Intelligent Test Runner

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Overview

Intelligent Test Runner is Datadog’s test impact analysis solution. It automatically selects and runs only the relevant tests for a given commit based on the code being changed. Significantly reduce time spent testing and overall CI costs, while maintaining test coverage.

Intelligent test runner enabled in a test session showing its time savings.

Intelligent Test Runner works by analyzing your test suite to identify the code each test covers. It then cross-references that coverage with the files impacted by a new code change. Datadog uses this information to run a selection of relevant, impacted tests, omitting the ones unaffected by the code change and reducing the overall testing duration. Find out more details about How It Works.

By minimizing the number of tests run per commit, Intelligent Test Runner reduces the frequency of flaky tests disrupting your pipelines. This can be particularly frustrating when the test flaking is unrelated to the code change being tested. After enabling Intelligent Test Runner for your test services, you can limit each commit to its relevant tests to ensure that flaky tests unrelated to your code change don’t end up arbitrarily breaking your build.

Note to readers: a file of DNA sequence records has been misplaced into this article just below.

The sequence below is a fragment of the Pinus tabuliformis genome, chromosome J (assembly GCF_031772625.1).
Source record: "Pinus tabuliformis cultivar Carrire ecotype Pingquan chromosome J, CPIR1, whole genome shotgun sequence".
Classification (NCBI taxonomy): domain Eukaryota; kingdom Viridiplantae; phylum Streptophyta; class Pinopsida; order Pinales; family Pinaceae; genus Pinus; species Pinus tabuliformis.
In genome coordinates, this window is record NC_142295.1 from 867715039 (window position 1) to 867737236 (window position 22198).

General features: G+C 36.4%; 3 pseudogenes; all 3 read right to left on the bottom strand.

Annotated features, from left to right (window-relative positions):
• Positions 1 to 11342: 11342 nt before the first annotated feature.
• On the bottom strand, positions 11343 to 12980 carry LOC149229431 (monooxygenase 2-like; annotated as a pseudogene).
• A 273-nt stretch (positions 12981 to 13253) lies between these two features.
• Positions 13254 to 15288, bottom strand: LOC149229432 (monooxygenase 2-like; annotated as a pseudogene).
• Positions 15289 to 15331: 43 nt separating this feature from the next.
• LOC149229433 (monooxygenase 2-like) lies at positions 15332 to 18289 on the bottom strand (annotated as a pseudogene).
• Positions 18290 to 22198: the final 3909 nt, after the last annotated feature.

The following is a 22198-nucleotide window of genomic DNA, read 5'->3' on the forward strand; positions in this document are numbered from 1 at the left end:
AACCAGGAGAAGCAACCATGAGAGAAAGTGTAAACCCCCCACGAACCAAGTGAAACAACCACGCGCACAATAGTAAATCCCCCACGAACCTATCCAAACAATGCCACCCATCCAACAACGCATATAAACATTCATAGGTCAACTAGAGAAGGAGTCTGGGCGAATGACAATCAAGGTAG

Out-of-the-box configuration limitations

With the default configuration, there are known situations that can cause Intelligent Test Runner to skip tests that should have been run. Specifically, Intelligent Test Runner is not able to automatically detect changes in:

  • Library dependencies
  • Compiler options
  • External services
  • Changes to data files in data-driven tests

In these scenarios, Intelligent Test Runner might skip impacted tests with the out-of-the-box configuration.

There are several configuration mechanisms that you can use in these scenarios to ensure that no tests are skipped:

  • You can mark certain files in your repository as tracked files, which causes all tests to run whenever these files are changed. Dockerfiles, Makefiles, dependency files, and other build configuration files are good candidates for tracked files.